However, scientists say that when given by injection vitamin C is absorbed into the body, and can kill cancer cells without harming normal ones.

The researchers injected vitamin C into human ovarian cancer cells in the lab, into mice, and into patients with advanced ovarian cancer.

They found ovarian cancer cells were sensitive to vitamin C treatment, but normal cells were unharmed.

The treatment worked in tandem with standard chemotherapy drugs to slow tumor growth in mouse studies. Meanwhile, a small group of patients reported fewer side-effects when given vitamin C alongside chemotherapy.

Co-researcher Dr. Jeanne Drisko said there was growing interest in the use of vitamin C by oncologists.

One potential hurdle is that pharmaceutical companies are unlikely to fund trials of intravenous vitamin C because there is no ability to patent natural products.


According to a New Zealand study, first-born children may be more likely than second-borns to be overweight in later life.

A small study of middle-aged men living in New Zealand found children born first into their family were about 14 lbs heavier and had a bigger BMI than second-borns.

They also had more insulin resistance, which can lead to health problems.

Birth order may affect the risk of cardiovascular disease and type 2 diabetes, say researchers.

Larger studies are needed to fully evaluate this link, they add.

First-born children may be more likely than second-borns to be overweight in later life

First-born children may be more likely than second-borns to be overweight in later life

There is some evidence to suggest birth order may influence the body’s fat make-up and metabolism, from infancy to the teenage years.

However, the potential impact in mid-life is unknown.

Prof. Wayne Cutfield and colleagues at the University of Auckland studied 50 overweight but otherwise healthy men between the ages of 40 and 50.

“First-born men were heavier and had lower insulin sensitivity than second-borns,” they report in the journal, Scientific Reports.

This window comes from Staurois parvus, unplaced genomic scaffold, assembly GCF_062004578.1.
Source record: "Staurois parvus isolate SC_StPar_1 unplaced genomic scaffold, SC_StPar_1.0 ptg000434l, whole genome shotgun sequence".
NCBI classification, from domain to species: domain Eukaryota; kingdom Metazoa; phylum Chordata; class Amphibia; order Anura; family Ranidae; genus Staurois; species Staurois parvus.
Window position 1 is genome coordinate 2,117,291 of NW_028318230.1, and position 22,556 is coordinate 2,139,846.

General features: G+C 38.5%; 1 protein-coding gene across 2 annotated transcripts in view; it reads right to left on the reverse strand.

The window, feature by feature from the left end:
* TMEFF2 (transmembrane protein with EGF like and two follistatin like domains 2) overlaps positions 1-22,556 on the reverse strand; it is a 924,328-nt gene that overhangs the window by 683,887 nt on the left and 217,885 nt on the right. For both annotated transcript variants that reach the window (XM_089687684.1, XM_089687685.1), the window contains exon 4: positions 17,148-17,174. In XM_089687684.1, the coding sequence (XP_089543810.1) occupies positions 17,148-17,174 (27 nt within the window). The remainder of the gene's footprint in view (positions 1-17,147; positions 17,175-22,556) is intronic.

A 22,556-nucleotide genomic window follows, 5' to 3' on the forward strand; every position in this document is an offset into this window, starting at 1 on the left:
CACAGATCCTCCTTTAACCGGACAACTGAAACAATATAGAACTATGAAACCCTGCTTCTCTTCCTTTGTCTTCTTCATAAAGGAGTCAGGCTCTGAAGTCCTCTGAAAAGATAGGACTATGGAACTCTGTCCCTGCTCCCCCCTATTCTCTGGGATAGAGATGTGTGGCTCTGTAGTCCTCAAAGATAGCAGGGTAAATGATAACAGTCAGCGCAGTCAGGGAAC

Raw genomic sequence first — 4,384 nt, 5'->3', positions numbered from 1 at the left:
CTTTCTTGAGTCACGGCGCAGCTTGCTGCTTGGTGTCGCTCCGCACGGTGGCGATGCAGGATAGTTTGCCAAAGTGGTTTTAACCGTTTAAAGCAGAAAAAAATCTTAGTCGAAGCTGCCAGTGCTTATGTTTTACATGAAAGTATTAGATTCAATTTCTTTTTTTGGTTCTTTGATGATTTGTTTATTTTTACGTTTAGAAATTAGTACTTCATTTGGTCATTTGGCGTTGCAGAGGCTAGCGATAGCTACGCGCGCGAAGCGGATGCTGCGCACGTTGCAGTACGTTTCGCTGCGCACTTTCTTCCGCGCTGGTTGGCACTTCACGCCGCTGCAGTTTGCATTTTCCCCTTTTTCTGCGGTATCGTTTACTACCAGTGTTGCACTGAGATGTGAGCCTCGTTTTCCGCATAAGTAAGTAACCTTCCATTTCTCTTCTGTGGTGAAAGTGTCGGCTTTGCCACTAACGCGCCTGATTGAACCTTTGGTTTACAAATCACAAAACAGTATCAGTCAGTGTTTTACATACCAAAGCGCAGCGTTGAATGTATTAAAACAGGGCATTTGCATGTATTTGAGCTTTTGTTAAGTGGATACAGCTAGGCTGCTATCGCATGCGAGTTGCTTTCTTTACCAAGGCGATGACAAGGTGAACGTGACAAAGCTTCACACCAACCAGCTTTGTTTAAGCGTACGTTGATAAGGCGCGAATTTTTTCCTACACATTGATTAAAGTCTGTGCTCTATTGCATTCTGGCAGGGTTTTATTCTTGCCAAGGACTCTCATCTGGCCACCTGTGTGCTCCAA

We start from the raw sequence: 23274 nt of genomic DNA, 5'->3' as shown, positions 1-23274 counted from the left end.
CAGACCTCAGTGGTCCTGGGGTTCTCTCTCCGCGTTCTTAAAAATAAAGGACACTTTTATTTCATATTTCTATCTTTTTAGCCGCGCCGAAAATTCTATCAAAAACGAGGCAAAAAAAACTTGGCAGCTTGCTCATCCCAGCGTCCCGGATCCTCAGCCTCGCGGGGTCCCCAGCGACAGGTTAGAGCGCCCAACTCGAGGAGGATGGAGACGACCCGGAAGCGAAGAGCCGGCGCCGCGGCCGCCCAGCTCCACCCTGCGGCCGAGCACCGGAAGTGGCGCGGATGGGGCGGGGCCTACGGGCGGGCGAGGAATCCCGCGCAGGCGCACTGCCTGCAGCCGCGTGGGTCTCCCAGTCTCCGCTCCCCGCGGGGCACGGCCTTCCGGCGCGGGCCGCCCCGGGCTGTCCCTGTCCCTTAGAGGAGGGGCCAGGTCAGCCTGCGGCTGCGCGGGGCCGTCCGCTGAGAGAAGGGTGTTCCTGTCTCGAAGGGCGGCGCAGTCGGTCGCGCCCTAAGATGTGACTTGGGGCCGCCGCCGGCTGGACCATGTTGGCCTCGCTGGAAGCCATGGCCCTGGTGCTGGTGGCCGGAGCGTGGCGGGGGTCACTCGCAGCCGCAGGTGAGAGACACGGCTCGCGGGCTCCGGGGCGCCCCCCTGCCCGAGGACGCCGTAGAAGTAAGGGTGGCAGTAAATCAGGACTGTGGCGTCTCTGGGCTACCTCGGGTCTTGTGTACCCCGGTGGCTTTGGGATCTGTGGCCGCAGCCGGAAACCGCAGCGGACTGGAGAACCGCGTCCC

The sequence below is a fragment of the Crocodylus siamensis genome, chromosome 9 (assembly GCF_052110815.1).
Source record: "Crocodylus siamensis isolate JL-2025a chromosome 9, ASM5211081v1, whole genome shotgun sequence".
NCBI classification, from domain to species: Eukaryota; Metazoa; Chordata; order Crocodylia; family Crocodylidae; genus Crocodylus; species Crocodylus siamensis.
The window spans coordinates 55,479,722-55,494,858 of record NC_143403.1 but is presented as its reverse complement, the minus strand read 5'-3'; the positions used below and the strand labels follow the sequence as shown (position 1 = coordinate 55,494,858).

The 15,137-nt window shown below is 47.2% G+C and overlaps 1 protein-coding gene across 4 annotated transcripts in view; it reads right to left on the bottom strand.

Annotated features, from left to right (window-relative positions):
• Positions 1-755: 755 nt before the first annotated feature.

“Thus, first-born adults may be at a greater risk of metabolic and cardiovascular diseases.”

Prof. Wayne Cutfield said the risk of developing obesity or diabetes occurs when enough risk factors come together.

“Being first born is one such risk factor, it does not mean first-borns will become overweight or diabetic, being first-born simply increases the risk.”

The researchers say the study needs to be repeated in pairs of siblings and with more subjects.


According to a medical team at Cleveland Clinic, good cholesterol, or HDL, also has a nasty side that can increase the risk of heart attacks.

HDL (high-density lipoprotein) cholesterol normally helps to keep arteries clear and is good for heart health.

But the team at the Cleveland Clinic showed it can become abnormal and lead to blocked blood vessels.

Doctors say people should still eat healthily, but that the good cholesterol story is a more complex tale than previously thought.

Low-density lipoprotein (LDL) cholesterol is “bad” because it is deposited in the walls of arteries and causes hard plaques to build up that can cause blockages, resulting in heart attacks and stroke.

HDL cholesterol is “good” because the cholesterol is instead shipped to the liver.

HDL cholesterol also has a nasty side that can increase the risk of heart attacks

HDL cholesterol also has a nasty side that can increase the risk of heart attacks

The evidence shows that having a high ratio of good to bad cholesterol is good for health.

However, researchers at the Cleveland Clinic say trials aimed at boosting levels of HDL have “not been successful” and the role of good cholesterol is clearly more complicated.

In their study, published in the journal Nature Medicine, doctors showed how HDL cholesterol could become abnormal.

One of the researchers, Dr. Stanley Hazen, said HDL cholesterol was being modified in the walls of the artery: “In the artery walls it is acting very differently to in the circulation. It can become dysfunctional, and contributes to the development of heart disease.”

Small quantities of the abnormal HDL seep back into the bloodstream and this can be detected.

Tests on 627 patients showed that levels of abnormal HDL in the blood could be used to predict the risk of cardiovascular disease.

Dr. Stanley Hazen added: “This data does not change the message of eat healthily.”

Instead, he said the findings would be used to develop new tests for abnormal HDL cholesterol and research on drugs to help block its formation.


According to a new research, fruits, vegetables and whole-grains might be an unlikely treatment for asthma.